It is no accident that the biggest authoritarian regimes are also the leading cyber-aggressors.
Dictators see cyber as a potent weapon against their own people and the rest of the world.
Yet even after all this, Mr. Trump’s aides have reportedly been blocked from even briefing him on such cyber-threats.
As a result, we remain shockingly underprepared to confront these new dangers.
This problem has concerned me for years. As I talked with leaders from around the world, I found that many countries, like Israel, were far ahead of us on cybersecurity.
That is why, as Governor, I allocated state funds to help open the National Cybersecurity Center in Colorado Springs.
As president, I will shift cybersecurity efforts into higher gear.
I will create a new position, Director of National Cybersecurity, to coordinate all our national cybersecurity priorities.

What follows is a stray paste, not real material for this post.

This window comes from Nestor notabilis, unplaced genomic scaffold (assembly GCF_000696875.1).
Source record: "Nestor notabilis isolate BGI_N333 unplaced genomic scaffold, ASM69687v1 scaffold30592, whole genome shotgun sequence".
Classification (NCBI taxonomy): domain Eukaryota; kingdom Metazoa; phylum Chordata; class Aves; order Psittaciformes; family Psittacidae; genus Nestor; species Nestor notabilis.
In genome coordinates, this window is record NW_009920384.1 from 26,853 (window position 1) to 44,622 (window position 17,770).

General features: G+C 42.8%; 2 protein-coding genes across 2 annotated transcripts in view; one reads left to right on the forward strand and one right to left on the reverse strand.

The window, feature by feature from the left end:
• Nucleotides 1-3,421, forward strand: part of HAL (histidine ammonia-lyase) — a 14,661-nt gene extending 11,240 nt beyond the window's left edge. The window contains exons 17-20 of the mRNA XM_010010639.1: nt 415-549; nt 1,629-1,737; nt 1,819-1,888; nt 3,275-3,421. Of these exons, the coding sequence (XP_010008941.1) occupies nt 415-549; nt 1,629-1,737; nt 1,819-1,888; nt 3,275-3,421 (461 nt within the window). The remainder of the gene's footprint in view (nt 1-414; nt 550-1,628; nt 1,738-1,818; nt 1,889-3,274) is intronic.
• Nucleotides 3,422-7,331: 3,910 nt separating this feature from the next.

There will be no confusion in my administration about the importance I place on this threat.
The new Cybersecurity Director will bring our security and intelligence agencies together to lay out a 20 year plan, to coordinate how we will harness new and emerging technologies, including artificial intelligence.
We will also sharpen our offensive cyber capabilities and develop policies on levels of response and when we should use them.
Our adversaries must know that there will be a price to be paid for their cyber behavior.
Through constant engagement, we will lead an international effort to create a legal framework and diplomatic protocols that can prevent cyber threats from escalating into war.
The time to deal with this threat is now – before some hostile actor makes our lights go out, or crashes the Pentagon’s computers.